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Old Mar 25, 2005, 3:34 PM   #1
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is it normal for pics to be completely dark when the shutter is set like 1/250 and higher? Like its so dark its not even visble. I understand that the hiher the shutter speed, the darker the picture, but i set it to like 1/80 or higher, u cant even see a picture. does that mean i always have to use a flash? Im using shutter mode for the a95.
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Old Mar 25, 2005, 3:49 PM   #2
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Are you shooting outdoors in full sunlight, or a dimly lit room, or something inbetween? If outdoors in bright sunlight it sounds like a problem, however, if you're indoors it sounds like the shutter speed simply needs to be decreased (or the aperture opened up, or set to higher ISO setting). The other option is to use a flash in situations where you want higher shutter speed but it's otherwise too dark for it...
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Old Mar 25, 2005, 6:14 PM   #3
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im shotting it indoors, well lit room. Whats the shutter speed usually set on in auto mode? just curious
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Old Mar 25, 2005, 6:43 PM   #4
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It depends on the situation. What looks like a well lit room to your eye is always a low light situation.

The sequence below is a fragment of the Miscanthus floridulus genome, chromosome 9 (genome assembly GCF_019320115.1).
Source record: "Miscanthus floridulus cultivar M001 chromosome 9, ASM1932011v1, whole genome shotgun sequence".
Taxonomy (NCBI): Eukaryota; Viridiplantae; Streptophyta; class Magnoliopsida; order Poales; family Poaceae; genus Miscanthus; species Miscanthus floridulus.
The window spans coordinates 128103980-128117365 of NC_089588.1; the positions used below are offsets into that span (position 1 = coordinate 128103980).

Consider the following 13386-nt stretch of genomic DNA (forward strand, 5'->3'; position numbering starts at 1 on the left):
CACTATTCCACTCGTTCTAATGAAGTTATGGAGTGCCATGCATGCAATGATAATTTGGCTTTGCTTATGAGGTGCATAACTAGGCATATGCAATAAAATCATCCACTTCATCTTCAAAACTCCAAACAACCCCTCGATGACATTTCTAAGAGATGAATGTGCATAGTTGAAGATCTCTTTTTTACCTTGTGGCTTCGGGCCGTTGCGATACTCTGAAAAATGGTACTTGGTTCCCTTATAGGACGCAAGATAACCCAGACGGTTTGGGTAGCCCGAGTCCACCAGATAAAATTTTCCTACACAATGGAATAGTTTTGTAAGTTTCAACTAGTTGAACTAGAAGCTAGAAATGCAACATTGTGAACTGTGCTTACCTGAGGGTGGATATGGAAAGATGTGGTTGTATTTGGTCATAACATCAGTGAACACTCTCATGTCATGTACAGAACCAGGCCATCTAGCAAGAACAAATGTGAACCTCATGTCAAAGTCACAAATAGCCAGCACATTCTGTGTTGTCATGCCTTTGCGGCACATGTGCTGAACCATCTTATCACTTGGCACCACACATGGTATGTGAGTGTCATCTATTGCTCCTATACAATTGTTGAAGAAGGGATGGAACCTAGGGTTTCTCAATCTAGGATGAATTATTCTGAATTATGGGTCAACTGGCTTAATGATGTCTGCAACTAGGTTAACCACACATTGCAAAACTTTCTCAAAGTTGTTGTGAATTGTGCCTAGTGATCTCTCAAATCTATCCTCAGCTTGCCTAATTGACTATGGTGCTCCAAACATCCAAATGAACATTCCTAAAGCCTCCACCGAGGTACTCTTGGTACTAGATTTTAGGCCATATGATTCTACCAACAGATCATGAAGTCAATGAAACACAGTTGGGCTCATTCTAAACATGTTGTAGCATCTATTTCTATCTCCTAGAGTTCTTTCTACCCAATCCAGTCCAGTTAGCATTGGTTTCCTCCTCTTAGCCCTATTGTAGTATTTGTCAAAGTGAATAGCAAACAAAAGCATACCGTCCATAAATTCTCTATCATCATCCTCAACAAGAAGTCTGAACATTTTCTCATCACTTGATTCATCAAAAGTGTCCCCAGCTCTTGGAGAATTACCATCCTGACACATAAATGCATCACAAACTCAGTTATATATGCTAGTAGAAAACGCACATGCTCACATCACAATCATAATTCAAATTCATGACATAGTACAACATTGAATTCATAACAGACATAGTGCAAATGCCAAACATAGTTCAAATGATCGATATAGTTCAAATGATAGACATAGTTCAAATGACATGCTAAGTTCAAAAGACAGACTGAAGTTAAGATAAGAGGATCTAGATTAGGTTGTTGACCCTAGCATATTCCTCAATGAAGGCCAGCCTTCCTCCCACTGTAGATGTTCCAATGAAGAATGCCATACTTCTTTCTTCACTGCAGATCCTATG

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Old Mar 25, 2005, 6:56 PM   #5
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If increasing the shutter speed causes your shots to get darker, it means your aperture is already open as far as it will go. In shutter priority mode, it may be possible on many (most?) camera to set the speed too high or too low for the aperture range of the lens. However, the camera should give you a warning of low light or high light. In manual, you may not get a warning.

Also, what is shutter mode on your camera? Is that the same as shutter priority mode on most cameras? I suggest you look at your manual. Standard shutter priority mode allows you to manually set the shutter speed while the camera controls the aperture.

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Old Mar 26, 2005, 1:16 AM   #6
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For an indoor shot without flash the lens is going to open all the way before the shutter drops below the reciprocal of the focal length in auto or program. Just because you can set a faster shutter doesn't mean the camera has enough light to take the picture. Once the lens is open all the way, all you are doing is cutting the light below what the camera needs to take the shot. And indoors the lens is usually all the way open in program or auto.

The only manual control that could give you a faster shutter without getting too dark a picture would be to increase the ISO. You will also do best at the widest angle, both for shutter speed available and for how slow a shutter speed you can use and still get sharp handheld shots.

If you don't like program or auto modes use aperture priority (Av). Open the lens all the way and you get the fastest shutter speed the camera can generate and get a good picture.

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Old Mar 26, 2005, 4:14 AM   #7
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If you don't use flash, then you'll probably need to go as slow as 1/30 or even slower for the shutter speed (in which case you'll probably want to hold your camera really steady, or use a tripod)....and set the iris size really big to get more light in. In this case, moving objects may appear blurred due to the slow shutter speed.